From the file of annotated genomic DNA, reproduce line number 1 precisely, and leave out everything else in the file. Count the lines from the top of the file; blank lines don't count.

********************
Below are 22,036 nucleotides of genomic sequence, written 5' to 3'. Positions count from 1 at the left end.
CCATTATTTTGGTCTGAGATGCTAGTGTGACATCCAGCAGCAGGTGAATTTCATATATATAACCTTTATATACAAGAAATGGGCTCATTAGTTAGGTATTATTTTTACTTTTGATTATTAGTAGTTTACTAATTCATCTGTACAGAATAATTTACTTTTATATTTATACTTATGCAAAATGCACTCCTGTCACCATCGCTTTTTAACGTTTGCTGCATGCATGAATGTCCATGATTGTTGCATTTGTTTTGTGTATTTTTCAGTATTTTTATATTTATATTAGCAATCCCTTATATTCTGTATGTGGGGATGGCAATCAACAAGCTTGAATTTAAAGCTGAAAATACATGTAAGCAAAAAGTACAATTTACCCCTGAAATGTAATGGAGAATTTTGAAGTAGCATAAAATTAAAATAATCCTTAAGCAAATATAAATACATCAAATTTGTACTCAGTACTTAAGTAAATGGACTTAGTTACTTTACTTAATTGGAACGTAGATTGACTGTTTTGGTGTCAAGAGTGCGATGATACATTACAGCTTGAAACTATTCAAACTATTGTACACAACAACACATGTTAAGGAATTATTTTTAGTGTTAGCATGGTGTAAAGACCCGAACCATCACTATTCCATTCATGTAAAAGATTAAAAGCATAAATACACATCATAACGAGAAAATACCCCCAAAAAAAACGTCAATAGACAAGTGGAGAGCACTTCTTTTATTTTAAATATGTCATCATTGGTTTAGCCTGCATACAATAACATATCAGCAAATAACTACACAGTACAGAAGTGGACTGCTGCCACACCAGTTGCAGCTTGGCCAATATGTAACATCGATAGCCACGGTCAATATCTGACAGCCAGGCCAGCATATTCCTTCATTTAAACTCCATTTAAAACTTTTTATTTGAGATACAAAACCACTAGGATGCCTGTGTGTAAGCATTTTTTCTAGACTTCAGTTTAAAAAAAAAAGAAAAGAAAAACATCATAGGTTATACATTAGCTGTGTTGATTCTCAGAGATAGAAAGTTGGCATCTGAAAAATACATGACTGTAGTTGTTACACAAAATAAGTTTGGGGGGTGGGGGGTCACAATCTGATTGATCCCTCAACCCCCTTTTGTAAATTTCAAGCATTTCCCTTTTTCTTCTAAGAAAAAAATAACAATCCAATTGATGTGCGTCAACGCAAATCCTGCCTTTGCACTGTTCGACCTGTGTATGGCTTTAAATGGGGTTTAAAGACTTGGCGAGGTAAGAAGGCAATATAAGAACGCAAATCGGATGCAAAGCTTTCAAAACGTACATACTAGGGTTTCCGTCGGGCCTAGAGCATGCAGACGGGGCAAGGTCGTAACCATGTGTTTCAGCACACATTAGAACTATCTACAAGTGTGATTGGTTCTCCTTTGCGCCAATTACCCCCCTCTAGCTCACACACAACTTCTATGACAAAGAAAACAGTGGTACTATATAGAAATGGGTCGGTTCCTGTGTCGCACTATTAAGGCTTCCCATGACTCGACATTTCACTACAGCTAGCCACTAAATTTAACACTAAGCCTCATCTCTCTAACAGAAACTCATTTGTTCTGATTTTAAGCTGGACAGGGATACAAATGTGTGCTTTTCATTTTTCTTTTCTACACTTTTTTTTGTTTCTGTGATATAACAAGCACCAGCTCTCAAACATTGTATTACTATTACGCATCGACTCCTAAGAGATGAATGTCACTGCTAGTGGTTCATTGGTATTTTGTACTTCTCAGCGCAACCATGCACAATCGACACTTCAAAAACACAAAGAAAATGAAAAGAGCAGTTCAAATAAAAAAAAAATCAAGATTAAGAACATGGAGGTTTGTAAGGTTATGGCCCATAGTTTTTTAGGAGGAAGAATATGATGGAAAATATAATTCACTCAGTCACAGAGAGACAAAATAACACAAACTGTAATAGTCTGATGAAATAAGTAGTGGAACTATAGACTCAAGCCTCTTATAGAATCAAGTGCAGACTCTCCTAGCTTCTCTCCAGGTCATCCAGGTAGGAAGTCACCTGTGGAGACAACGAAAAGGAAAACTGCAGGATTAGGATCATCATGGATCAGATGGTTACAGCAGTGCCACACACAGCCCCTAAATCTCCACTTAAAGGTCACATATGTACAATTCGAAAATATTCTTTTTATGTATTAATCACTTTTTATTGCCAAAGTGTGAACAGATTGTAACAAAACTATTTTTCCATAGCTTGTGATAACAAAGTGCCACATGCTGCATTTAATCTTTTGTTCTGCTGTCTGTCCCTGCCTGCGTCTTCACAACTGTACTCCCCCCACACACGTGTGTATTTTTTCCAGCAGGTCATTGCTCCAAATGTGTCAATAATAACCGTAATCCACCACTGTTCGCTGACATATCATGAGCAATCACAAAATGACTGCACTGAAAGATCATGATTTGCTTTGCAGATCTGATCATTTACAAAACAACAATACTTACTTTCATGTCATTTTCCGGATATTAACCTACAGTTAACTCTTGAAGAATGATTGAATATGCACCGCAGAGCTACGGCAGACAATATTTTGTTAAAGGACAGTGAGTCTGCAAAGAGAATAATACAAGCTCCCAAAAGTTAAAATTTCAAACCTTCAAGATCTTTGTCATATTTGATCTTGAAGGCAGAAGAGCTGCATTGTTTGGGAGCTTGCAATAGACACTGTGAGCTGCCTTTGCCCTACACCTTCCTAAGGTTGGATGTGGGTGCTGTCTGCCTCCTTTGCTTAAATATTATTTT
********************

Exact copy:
Below are 22,036 nucleotides of genomic sequence, written 5' to 3'. Positions count from 1 at the left end.